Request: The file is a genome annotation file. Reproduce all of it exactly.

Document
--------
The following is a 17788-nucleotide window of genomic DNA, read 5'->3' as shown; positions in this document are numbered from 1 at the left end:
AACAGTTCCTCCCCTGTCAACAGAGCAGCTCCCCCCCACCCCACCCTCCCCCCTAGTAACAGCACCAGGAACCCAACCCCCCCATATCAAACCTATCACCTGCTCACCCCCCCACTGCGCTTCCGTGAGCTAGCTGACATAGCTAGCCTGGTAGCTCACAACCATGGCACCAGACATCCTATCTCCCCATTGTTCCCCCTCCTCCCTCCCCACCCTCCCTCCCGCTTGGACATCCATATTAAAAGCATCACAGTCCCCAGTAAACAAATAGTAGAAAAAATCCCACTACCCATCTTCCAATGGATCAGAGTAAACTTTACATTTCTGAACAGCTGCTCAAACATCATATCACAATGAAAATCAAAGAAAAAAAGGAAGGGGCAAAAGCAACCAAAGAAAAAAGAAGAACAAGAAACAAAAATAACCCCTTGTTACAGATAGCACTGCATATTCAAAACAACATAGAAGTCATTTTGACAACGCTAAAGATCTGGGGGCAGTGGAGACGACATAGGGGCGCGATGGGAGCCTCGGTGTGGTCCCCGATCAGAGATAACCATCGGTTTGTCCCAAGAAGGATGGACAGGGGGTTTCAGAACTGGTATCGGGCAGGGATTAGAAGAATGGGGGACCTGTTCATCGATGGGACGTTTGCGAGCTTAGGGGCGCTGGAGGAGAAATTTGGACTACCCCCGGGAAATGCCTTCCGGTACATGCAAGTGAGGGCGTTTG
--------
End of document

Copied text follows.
The following is a 17788-nucleotide window of genomic DNA, read 5'->3' as shown; positions in this document are numbered from 1 at the left end:
AACAGTTCCTCCCCTGTCAACAGAGCAGCTCCCCCCCACCCCACCCTCCCCCCTAGTAACAGCACCAGGAACCCAACCCCCCCATATCAAACCTATCACCTGCTCACCCCCCCACTGCGCTTCCGTGAGCTAGCTGACATAGCTAGCCTGGTAGCTCACAACCATGGCACCAGACATCCTATCTCCCCATTGTTCCCCCTCCTCCCTCCCCACCCTCCCTCCCGCTTGGACATCCATATTAAAAGCATCACAGTCCCCAGTAAACAAATAGTAGAAAAAATCCCACTACCCATCTTCCAATGGATCAGAGTAAACTTTACATTTCTGAACAGCTGCTCAAACATCATATCACAATGAAAATCAAAGAAAAAAAGGAAGGGGCAAAAGCAACCAAAGAAAAAAGAAGAACAAGAAACAAAAATAACCCCTTGTTACAGATAGCACTGCATATTCAAAACAACATAGAAGTCATTTTGACAACGCTAAAGATCTGGGGGCAGTGGAGACGACATAGGGGCGCGATGGGAGCCTCGGTGTGGTCCCCGATCAGAGATAACCATCGGTTTGTCCCAAGAAGGATGGACAGGGGGTTTCAGAACTGGTATCGGGCAGGGATTAGAAGAATGGGGGACCTGTTCATCGATGGGACGTTTGCGAGCTTAGGGGCGCTGGAGGAGAAATTTGGACTACCCCCGGGAAATGCCTTCCGGTACATGCAAGTGAGGGCGTTTG